Just in time for late July-early August when birders are bored and great controversies spring full-blown onto the listserve.
You will find nearly as many opinions about playing bird songs and calls as we have posters on mobirds, and most will be able to cite something that backs their opinion/practice/non-practice.
I'll give mine first so folks can have something to aim at, especially since it was probably my post with the mention of the irate Red-bellied Woodpecker that prompted your query.
It depends. I'm not vacillating, just emphasizing that there is no one, simple answer. Here are my "rules of thumb":
1. In breeding season when males are establishing/defending territory--no play'um ipod, except maybe a little if I have reason to think there is something special up there that I can't see or hear well enough to be sure. Note: I'm birding in places no one else hardly ever (or never) goes.
2. In migration (spring or fall): Play away (within reason). The birds are not on territory; several are practicing; others are singing/calling and locating one another during feeding times before taking off for the next leg of the trip. I'll play sounds enough to bring them into view, then shut it off.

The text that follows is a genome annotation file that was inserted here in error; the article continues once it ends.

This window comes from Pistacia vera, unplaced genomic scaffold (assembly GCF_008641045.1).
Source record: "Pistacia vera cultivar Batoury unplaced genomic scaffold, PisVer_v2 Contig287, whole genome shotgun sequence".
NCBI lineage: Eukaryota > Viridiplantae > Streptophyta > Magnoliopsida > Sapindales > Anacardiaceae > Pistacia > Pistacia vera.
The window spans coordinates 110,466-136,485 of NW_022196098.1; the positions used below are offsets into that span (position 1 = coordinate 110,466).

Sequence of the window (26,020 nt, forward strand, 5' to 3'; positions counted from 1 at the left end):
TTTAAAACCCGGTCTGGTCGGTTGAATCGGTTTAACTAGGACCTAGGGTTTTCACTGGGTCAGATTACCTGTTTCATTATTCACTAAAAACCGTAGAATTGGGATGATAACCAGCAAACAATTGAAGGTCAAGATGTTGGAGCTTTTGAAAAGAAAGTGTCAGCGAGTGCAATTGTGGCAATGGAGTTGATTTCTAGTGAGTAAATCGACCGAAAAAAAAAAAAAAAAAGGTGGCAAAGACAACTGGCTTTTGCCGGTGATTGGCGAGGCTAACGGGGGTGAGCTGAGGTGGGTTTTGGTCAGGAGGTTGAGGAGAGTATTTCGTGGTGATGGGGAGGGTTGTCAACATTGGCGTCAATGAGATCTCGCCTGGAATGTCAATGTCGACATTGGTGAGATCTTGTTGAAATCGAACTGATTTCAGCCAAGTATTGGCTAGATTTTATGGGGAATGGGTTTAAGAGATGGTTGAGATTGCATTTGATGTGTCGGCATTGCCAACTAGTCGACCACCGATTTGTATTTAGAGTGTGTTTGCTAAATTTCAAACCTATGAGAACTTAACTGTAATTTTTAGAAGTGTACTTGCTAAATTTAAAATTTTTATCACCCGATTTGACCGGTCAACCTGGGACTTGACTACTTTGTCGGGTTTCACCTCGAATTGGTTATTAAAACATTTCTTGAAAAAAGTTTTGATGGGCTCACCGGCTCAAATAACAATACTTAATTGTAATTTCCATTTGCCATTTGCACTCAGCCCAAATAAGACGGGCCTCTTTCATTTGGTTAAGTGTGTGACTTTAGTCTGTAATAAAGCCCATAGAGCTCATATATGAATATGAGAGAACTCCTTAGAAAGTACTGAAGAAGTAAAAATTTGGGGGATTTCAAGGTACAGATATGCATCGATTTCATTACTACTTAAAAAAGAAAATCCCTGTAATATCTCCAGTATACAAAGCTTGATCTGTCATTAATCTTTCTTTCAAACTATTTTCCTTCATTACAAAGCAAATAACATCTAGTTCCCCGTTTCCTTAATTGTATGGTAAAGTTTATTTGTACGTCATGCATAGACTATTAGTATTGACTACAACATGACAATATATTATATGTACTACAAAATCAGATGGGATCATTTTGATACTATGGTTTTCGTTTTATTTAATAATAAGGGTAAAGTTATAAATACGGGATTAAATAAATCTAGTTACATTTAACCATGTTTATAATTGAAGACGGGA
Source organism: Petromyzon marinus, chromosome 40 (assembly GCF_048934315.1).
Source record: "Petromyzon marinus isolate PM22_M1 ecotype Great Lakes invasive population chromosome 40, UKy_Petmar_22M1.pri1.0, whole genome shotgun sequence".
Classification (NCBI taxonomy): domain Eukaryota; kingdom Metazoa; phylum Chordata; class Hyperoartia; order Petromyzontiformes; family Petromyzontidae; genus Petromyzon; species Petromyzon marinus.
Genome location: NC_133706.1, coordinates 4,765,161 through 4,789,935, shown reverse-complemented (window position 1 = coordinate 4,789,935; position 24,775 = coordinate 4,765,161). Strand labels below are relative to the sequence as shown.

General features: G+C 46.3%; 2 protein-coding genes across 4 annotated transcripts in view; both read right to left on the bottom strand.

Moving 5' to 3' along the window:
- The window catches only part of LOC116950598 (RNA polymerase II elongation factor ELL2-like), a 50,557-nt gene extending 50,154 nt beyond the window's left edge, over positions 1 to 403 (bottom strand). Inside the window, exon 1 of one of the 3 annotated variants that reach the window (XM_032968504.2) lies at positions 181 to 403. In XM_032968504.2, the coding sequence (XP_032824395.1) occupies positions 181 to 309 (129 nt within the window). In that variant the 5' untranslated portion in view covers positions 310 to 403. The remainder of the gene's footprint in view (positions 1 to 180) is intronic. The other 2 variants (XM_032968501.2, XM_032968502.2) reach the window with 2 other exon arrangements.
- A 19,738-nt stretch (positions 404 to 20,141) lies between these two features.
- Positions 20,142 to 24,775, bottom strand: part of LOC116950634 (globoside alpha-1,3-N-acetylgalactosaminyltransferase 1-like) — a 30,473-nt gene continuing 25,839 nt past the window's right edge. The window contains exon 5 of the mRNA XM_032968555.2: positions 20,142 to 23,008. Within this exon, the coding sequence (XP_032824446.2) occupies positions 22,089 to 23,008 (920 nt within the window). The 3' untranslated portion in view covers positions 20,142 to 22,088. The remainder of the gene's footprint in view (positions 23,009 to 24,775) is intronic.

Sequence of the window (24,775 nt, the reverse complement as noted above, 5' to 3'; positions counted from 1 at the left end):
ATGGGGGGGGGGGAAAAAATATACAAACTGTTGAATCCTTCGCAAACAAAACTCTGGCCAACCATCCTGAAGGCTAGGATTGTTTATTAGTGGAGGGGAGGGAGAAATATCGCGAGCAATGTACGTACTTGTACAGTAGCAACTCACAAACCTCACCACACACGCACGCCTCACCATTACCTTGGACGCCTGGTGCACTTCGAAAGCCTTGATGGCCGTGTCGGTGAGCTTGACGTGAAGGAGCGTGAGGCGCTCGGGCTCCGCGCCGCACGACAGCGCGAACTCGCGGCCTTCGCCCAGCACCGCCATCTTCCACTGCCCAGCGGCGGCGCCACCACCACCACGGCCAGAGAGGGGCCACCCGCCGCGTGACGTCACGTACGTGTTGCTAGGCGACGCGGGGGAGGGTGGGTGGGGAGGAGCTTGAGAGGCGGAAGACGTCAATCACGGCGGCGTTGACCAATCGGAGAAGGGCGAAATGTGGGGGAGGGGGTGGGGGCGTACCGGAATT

3. When teaching birding/bird i.d., I will play the ipod (mine is named McMimic) to bring feeding flocks into view for class to see. I'll play a variety of small bird sounds. I don't see this any more (probably less) intrusive/disturbing than playing Eastern Screech-owl over and over to attract mobbers.)
4. When viewing a "look-alike" species, I may play vocalizations to elicit a response to determine identity (this has varying results; e.g., a silent empid usually remains a silent [unidentified] empid.
As to that woodpecker. I played the sounds through one cycle. He was incensed, because we were unknowingly very close to the nest hole. He gave us the "what for!" and went away the winner, for he held his territory and scared the interlopers away.
Hope this gives a perspective, and some food for thought rather than fodder for a fight.
On Jul 27, 2009, at 6:10 PM, Jenny Gunn wrote:
Hi, I'm Jenny Gunn, a recent retiree of Mineral Area College where I taught life sciences for 30 years. I've been following your Emails for a few years and have loved reading and sharing your excitement and sometimes your conflicts. I have a concern which has been growing as I read about more and more people playing taped calls to birds. Maybe I was educated too many years ago but we were always greatly discouraged from playing taped calls to birds. I understand the use of calls for Marsh birds and a few other grops but isn't there a chance that too many people are playing too many taped calls to birds? Is there no longer concern over this confusing or conflicting the birds on territories? I remember from years ago that males on territories will react less and less to neighboring males after a time but that doesn't work with taped calls. Someone, anyone, straighten me out if I'm wrong. Thanks
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The Audubon Society of Missouri's Wild Bird Discussion Forum
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